While tax planning strategies should be implemented throughout the year, please be sure to consider the following before December 31 to help minimize your tax liability for 2019 and to proactively plan for 2020.
- 401(k) Deferrals – This year the limits have increased to $19,000 for those under 50 or $25,000 for those over 50. With most plans you can only change your deferrals three times per year: on January 1, July 1 and December 1, so adjust as necessary with the last paycheck. This applies to both the doctor and spouse if both are paid through the business.
- Defined Benefit Plan – Have you maximized your 401(k) Plan but are still looking for a way to save more into a tax deferred environment? Consider a Defined Benefit Plan; and it’s not too late to add this plan for 2019. This plan must be signed by December 31, 2019, but can be funded in 2020.
- Verify that you have enough taxes paid in by December 31, 2019 in order to avoid paying any penalties or interest. You can do this either through your payroll tax withholdings or with a fourth quarter estimated tax payment, no later than January 15, 2020. Pay any additional state taxes due by year-end, as these may be taken as a deduction on your federal tax return.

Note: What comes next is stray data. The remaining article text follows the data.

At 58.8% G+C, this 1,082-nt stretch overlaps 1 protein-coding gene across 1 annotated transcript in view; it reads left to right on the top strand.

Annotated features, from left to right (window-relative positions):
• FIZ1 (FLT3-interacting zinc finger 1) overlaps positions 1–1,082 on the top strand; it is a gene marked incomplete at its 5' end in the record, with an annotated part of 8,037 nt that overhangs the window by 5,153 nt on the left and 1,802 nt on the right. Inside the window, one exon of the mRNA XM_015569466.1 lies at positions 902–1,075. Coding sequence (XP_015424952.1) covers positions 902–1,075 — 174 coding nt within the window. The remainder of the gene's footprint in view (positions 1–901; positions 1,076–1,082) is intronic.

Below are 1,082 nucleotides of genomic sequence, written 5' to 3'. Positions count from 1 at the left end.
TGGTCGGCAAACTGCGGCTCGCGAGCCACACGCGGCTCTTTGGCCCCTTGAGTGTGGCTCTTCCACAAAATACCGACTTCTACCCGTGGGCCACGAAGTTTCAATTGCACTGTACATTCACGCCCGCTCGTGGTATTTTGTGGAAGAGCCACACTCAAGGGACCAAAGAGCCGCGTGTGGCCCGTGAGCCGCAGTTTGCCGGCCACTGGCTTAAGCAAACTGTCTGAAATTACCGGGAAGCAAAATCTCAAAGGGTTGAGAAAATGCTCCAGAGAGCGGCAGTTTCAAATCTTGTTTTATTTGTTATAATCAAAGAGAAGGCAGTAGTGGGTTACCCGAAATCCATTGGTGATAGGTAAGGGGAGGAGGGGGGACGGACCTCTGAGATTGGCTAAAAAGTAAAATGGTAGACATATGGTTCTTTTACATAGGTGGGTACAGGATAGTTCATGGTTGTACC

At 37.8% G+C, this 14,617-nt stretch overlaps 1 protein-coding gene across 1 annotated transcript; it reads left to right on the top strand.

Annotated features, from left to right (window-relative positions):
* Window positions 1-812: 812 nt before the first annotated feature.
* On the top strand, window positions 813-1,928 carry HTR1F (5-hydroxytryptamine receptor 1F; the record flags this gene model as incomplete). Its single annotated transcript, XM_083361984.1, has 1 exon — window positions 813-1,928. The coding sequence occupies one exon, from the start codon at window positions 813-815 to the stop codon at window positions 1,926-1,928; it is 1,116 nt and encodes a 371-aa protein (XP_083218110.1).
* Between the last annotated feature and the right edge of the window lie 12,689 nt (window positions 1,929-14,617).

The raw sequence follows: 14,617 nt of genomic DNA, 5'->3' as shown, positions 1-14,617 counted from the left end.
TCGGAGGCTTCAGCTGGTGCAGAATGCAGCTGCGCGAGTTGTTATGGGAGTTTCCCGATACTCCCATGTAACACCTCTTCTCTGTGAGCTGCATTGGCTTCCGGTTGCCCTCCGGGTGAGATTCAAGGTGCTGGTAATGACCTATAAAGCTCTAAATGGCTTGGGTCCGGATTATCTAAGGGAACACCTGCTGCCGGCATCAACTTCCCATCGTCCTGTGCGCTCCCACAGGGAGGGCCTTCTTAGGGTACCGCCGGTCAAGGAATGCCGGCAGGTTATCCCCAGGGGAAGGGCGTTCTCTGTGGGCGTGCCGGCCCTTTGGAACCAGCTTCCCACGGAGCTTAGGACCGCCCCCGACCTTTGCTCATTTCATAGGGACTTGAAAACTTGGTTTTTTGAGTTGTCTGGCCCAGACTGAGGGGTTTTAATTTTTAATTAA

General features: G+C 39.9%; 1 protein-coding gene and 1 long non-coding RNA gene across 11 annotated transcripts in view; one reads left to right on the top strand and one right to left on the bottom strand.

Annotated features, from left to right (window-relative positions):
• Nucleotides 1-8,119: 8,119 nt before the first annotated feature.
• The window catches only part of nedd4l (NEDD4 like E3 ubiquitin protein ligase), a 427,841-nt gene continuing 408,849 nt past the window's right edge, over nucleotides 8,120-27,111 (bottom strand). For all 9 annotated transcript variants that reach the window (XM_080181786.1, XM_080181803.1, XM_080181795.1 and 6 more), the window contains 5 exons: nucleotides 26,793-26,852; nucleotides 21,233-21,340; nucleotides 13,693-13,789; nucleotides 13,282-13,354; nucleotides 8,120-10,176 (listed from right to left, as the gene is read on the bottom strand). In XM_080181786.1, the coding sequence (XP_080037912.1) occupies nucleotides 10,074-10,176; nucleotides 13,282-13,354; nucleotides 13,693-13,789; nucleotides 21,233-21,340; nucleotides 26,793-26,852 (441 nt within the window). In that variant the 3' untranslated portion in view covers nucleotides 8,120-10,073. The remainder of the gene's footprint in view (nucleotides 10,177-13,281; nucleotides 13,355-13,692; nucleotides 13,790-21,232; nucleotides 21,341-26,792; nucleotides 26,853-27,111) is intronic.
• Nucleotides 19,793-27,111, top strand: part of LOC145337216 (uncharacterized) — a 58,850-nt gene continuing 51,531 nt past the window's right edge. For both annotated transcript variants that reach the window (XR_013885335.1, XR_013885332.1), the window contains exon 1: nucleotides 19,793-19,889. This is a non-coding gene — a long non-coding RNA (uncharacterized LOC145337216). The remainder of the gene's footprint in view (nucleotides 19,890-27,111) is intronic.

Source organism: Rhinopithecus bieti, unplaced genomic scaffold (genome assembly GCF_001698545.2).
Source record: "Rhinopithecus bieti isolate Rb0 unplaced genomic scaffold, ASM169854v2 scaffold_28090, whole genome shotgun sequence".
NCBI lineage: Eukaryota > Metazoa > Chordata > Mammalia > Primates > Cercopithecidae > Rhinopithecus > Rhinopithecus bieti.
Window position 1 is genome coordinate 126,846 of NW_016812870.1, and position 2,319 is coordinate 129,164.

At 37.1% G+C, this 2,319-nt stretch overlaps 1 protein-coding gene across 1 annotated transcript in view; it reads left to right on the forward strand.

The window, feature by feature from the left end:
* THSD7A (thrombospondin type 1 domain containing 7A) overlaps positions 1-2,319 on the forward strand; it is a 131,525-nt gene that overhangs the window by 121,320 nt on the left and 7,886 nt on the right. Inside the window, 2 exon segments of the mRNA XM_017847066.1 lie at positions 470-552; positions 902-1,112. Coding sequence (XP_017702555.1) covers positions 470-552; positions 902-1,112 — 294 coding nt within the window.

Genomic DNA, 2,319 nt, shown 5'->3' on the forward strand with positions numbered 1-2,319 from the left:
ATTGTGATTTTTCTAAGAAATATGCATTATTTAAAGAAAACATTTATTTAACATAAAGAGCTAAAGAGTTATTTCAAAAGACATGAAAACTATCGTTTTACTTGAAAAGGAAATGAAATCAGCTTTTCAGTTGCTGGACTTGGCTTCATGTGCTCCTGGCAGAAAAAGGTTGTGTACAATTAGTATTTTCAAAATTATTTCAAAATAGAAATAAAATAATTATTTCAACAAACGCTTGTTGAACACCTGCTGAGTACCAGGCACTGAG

- If you have personally paid any business expenses this year, have the business reimburse you. These expenses include meals, business trips, auto expenses, supplies, etc. This can also include continuing education expenses like the Seattle Study Club 27th Annual Symposium. The tax law has brought significant changes to the deductibility of meals and entertainment, so it’s important to consult a CPA for changes around staff meals, business meals, holiday parties, and entertainment expenses.
- If you need new equipment and the equipment will increase your ability to make more money in the future, buy before year-end. The section 179 and bonus depreciation rules allow doctors to write-off substantial equipment purchases. When planning a capital investment purchase, do not, however, buy equipment solely for the deduction. Paying the taxes, in this case, would cost you less.
- While the new 20% pass-through deduction is potentially limited for dental service providers, you may fall into an income that would allow you to take advantage of some or all of the 20% exclusion. See CWA’s previous blog for opportunities to minimize income.
- If you operate in an S Corporation and pay for your health insurance through your business, you must report the premiums paid on your form W-2. While these premiums are not considered wages for employment taxes, it must be reported here in order to be deducted on the S Corporation and the shareholder’s personal return.
If you are left with any doubt, it’s not too late to ask for help. One of our advisors can review your current planning strategies and discuss opportunities to take advantage of by year end. For this free offer, simply email email@example.com or call Julian at 972.233.3323.